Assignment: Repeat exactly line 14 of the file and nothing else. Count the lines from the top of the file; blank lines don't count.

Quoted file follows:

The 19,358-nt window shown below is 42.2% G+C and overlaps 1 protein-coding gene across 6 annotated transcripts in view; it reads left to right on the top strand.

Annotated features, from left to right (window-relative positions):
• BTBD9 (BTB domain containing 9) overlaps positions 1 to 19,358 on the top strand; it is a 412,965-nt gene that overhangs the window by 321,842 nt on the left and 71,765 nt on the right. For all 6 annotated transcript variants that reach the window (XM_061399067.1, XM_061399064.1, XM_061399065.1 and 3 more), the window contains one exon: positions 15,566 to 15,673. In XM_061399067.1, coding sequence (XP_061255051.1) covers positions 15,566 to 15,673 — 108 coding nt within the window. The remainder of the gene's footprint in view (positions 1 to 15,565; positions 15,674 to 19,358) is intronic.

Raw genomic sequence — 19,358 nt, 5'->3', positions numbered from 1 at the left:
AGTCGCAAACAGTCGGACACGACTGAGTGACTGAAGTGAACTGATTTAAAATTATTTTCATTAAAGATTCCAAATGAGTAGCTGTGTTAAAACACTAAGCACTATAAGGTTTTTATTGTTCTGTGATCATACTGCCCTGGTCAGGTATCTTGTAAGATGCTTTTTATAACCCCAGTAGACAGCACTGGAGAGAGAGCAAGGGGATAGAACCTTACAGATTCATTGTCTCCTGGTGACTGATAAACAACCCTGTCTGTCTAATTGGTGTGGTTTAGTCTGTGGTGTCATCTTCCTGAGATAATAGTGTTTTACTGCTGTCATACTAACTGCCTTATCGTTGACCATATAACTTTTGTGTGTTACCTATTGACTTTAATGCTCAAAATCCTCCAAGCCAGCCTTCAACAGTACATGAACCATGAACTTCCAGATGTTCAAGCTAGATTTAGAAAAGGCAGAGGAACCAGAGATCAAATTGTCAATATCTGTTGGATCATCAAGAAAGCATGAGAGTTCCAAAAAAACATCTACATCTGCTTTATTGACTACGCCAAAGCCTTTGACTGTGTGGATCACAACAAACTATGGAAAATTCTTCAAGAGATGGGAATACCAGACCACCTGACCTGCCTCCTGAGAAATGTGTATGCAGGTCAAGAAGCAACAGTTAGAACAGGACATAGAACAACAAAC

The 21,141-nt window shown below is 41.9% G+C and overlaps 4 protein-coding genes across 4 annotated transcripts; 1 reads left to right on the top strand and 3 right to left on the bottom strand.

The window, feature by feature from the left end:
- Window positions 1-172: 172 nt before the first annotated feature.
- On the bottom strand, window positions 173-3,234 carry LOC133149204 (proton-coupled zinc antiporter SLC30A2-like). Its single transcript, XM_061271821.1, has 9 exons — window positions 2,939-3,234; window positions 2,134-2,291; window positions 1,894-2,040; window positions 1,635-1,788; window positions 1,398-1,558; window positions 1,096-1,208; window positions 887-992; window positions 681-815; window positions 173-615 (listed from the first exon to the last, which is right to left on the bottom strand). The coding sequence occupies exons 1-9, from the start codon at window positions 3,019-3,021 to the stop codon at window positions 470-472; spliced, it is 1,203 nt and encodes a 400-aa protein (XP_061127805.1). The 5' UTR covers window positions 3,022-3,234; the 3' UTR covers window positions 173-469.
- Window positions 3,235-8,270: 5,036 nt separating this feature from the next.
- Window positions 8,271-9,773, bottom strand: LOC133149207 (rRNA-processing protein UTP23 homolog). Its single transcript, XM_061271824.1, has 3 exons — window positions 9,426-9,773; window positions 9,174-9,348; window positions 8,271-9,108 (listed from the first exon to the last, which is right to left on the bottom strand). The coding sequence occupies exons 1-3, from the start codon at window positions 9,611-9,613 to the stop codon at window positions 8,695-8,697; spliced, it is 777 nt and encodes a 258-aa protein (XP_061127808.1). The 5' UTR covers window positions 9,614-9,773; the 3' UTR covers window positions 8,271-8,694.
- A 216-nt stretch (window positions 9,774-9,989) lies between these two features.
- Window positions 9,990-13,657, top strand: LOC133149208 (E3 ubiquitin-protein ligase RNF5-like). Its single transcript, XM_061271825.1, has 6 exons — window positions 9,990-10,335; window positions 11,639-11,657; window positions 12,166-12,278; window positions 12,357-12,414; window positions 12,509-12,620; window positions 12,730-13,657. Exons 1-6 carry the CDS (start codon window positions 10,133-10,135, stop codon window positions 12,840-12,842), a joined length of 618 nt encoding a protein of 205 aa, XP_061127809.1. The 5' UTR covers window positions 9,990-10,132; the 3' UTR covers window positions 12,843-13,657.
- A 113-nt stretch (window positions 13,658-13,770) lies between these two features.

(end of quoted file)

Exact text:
- A 113-nt stretch (window positions 13,658-13,770) lies between these two features.